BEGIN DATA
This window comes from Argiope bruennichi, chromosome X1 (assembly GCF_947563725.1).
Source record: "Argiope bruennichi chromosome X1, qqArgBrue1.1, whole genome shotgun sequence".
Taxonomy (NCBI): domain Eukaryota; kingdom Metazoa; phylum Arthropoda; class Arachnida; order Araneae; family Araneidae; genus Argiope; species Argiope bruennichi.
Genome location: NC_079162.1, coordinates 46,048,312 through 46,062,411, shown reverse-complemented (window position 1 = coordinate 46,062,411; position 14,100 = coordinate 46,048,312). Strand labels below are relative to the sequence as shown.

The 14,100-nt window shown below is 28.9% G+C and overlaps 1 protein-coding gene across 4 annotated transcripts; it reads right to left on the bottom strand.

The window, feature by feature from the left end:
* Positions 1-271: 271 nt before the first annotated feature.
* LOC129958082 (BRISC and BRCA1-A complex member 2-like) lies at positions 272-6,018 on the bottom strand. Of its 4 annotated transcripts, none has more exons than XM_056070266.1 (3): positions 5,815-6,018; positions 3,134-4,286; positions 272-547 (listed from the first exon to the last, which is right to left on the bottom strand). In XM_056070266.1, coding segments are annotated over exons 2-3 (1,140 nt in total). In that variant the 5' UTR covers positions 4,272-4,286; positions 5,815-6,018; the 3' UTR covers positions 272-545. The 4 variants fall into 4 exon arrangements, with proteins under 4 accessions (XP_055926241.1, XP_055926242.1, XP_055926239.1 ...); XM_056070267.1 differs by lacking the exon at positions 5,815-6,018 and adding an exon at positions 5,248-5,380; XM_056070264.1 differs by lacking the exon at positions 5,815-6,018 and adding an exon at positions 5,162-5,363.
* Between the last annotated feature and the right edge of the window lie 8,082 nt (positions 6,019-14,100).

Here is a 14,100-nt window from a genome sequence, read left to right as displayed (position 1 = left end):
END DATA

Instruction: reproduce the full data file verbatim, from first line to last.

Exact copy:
This window comes from Argiope bruennichi, chromosome X1 (assembly GCF_947563725.1).
Source record: "Argiope bruennichi chromosome X1, qqArgBrue1.1, whole genome shotgun sequence".
Taxonomy (NCBI): domain Eukaryota; kingdom Metazoa; phylum Arthropoda; class Arachnida; order Araneae; family Araneidae; genus Argiope; species Argiope bruennichi.
Genome location: NC_079162.1, coordinates 46,048,312 through 46,062,411, shown reverse-complemented (window position 1 = coordinate 46,062,411; position 14,100 = coordinate 46,048,312). Strand labels below are relative to the sequence as shown.

The 14,100-nt window shown below is 28.9% G+C and overlaps 1 protein-coding gene across 4 annotated transcripts; it reads right to left on the bottom strand.

The window, feature by feature from the left end:
* Positions 1-271: 271 nt before the first annotated feature.
* LOC129958082 (BRISC and BRCA1-A complex member 2-like) lies at positions 272-6,018 on the bottom strand. Of its 4 annotated transcripts, none has more exons than XM_056070266.1 (3): positions 5,815-6,018; positions 3,134-4,286; positions 272-547 (listed from the first exon to the last, which is right to left on the bottom strand). In XM_056070266.1, coding segments are annotated over exons 2-3 (1,140 nt in total). In that variant the 5' UTR covers positions 4,272-4,286; positions 5,815-6,018; the 3' UTR covers positions 272-545. The 4 variants fall into 4 exon arrangements, with proteins under 4 accessions (XP_055926241.1, XP_055926242.1, XP_055926239.1 ...); XM_056070267.1 differs by lacking the exon at positions 5,815-6,018 and adding an exon at positions 5,248-5,380; XM_056070264.1 differs by lacking the exon at positions 5,815-6,018 and adding an exon at positions 5,162-5,363.
* Between the last annotated feature and the right edge of the window lie 8,082 nt (positions 6,019-14,100).

Here is a 14,100-nt window from a genome sequence, read left to right as displayed (position 1 = left end):